“It’s tragic when an innocent animal’s seemingly loving home becomes their torture chamber,” stated Legislator Jon Cooper of Suffolk County, NY, who has announced plans to create a database that would contain the names of men and women who have been convicted of animals abuse (similar to registries that track the wheareaouts of sex offenders.)
The legislature would require anyone convicted of abusing animals to register and “remain on the list for three years. Penalty for failing to comply would result in a fine of up to $1,000 or up to a year in jail. Once the three years are up, however, “anyone on the registry would be allowed to buy or sell a pet.”
“If passed, this would be the first law of its kind in the nation,,”commented Suffolk SPCA Chief Roy Gross, who hopes that other municipalities, including those throughout Connecticut, would adopt similar measures as well.
This initiative will not only protect family pets, but because of the strong link between animal abuse and domestic violence, it will serve as an early warning system in communities to ward off the danger of potential future violence against people,” added Cooper, who also plans to introduce “companion bills” that would eventually forbid people on the registry from obtaining animals and require adoption agencies as well as pet stores to check the database and “decline to sell or give an animal to anyone listed on it.”
Connecticut law defines “animals” as all brute creatures and birds (CGS § 29-108a). It prohibits overdriving, overloading, overworking, torturing, depriving of sustenance, mutilating, cruelly beating or killing, or unjustifiably injuring any animal. It makes it a crime for those who impound or confine an animal to fail to (1) provide proper care for it; (2) cage or restrain it to prevent it from injuring itself or another animal; or (3) supply it with wholesome air, food, and water (CGS § 53-247(a)).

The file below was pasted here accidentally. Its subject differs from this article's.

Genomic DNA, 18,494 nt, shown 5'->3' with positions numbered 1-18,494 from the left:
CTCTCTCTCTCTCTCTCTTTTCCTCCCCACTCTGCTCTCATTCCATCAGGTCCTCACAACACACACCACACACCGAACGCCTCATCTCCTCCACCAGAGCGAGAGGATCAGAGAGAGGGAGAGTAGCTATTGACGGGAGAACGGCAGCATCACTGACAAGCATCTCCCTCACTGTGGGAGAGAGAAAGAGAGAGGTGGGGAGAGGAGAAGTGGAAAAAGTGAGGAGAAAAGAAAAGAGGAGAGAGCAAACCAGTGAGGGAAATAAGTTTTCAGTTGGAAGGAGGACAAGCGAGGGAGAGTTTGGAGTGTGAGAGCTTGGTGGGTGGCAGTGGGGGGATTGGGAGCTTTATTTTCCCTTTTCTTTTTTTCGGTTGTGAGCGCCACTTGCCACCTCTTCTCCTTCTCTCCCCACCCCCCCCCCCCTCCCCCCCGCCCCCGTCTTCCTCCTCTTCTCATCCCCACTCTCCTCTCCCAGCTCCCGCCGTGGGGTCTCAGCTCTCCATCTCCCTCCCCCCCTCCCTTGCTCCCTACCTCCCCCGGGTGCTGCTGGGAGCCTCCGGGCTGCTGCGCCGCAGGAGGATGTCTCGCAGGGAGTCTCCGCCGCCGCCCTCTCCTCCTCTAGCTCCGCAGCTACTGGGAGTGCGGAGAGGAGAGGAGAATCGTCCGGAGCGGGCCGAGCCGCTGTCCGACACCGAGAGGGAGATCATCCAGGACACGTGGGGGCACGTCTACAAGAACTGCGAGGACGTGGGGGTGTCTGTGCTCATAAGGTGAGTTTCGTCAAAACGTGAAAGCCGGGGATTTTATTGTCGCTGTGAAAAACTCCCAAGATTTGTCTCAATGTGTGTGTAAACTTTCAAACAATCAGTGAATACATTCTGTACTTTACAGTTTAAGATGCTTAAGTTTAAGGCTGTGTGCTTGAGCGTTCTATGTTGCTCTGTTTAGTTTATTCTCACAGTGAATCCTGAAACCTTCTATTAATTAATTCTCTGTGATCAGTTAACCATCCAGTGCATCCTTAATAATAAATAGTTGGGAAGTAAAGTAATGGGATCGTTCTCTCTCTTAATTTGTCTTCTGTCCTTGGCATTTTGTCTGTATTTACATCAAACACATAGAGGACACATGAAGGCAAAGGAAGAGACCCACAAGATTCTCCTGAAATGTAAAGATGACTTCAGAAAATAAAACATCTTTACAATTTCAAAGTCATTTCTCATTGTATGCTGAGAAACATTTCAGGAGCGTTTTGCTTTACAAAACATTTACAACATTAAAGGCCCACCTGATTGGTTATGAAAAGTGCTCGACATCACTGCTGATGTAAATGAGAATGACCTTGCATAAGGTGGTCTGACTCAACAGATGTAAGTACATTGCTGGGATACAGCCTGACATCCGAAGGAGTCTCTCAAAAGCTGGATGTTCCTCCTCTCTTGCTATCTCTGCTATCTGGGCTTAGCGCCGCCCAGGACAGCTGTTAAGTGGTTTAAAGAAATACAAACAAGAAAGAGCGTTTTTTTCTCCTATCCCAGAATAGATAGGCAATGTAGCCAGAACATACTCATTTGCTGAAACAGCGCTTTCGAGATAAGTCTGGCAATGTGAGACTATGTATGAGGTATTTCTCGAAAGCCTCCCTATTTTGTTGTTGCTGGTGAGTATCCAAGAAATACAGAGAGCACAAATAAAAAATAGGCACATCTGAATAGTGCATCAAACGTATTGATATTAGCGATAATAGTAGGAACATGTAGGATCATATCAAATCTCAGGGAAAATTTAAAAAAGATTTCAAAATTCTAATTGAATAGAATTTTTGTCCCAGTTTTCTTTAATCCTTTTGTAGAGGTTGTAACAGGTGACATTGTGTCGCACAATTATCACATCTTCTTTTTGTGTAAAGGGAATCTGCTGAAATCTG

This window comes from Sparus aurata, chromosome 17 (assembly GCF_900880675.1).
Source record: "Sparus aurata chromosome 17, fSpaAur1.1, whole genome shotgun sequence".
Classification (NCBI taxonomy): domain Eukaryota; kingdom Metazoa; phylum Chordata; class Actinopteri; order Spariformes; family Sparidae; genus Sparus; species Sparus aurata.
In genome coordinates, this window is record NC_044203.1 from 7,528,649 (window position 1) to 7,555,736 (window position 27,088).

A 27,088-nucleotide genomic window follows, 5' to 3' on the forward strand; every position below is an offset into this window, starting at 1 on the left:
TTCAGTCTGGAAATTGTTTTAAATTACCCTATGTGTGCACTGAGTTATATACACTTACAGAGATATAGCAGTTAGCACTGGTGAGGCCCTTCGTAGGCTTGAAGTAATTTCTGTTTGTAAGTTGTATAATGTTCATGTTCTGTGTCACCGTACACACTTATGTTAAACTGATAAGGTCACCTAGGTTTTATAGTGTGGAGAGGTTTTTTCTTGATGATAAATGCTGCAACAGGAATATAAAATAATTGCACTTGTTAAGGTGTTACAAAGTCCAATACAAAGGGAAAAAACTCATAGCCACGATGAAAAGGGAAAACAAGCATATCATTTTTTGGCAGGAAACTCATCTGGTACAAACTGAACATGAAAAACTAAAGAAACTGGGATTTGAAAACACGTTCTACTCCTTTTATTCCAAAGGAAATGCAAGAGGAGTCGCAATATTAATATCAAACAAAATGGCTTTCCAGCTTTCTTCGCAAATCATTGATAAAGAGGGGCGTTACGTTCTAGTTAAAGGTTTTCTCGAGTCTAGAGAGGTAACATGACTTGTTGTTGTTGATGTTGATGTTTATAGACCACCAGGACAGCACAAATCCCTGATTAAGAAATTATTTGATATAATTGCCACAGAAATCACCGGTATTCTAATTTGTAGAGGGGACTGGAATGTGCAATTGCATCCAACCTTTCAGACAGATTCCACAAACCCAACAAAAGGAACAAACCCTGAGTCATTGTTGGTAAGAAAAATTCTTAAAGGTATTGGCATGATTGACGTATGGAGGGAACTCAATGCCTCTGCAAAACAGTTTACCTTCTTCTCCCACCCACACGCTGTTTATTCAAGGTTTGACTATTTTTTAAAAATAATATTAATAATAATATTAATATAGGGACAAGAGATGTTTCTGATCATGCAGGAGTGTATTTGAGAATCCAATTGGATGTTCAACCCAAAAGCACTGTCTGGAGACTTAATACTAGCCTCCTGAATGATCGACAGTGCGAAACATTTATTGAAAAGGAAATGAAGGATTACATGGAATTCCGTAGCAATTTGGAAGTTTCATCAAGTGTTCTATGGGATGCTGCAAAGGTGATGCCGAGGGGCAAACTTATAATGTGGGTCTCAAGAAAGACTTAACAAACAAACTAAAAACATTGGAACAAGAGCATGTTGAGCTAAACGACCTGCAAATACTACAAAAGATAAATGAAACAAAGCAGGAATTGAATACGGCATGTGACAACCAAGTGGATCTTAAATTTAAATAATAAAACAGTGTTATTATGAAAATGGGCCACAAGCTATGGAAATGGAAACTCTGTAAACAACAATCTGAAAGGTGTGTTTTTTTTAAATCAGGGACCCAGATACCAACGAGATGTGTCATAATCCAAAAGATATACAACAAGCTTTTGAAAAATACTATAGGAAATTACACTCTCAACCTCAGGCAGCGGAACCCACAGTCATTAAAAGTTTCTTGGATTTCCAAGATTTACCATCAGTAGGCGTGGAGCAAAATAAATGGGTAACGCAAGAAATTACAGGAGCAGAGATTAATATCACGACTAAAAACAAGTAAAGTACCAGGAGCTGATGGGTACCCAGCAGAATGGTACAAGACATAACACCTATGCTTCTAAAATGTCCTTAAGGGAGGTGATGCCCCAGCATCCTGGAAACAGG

The law also covers unjustifiably providing or exposing a domestic animal to poisonous or noxious substances.
Individuals having custody of an animal may not act cruelly to it; fail to provide it with proper food, drink, or shelter; abandon it; or carry or cause it to be carried in a cruel manner. The law also prohibits fighting with or baiting, harassing, or worrying any animal to make it perform for amusement. These offenses are punishable by a fine of up to $ 1,000, imprisonment of up to one year, or both (CGS § 53-247(a)).
The following actions are punishable by a fine of up to $ 5,000, imprisonment of up to five years, or both: knowingly (1) owning, possessing, keeping, or training an animal engaged in fighting for amusement or gain; (2) possessing, keeping, or training an animal to engage in an exhibition of fighting for amusement or gain; (3) permitting such acts to take place on premises under one’s control; (4) acting as a judge or spectator at such an exhibition; or (5) betting or wagering on the outcome of an exhibition (CGS § 53-247(c)). Maliciously and intentionally maiming, mutilating, torturing, wounding, or killing an animal carries the same punishment (CGS § 53-247(b)).
Intentionally injuring any animal performing its duties under the supervision of a peace officer or intentionally injuring a dog acting as a member of a volunteer canine search and rescue team, is punishable by a fine of up to $ 5,000, imprisonment of up to five years, or both (CGS § 53-247(d)). Intentionally killing an animal performing such duties is punishable by a fine of up to $ 10,000, imprisonment of up to 10 years, or both (CGS § 53-247(e)).
Readers are encouraged to contact SPCA OF CONNECTICUT, INC. 359 Spring Hill Road Monroe, CT 06468 203 445-9978 as well as their local representatives about creating a database here.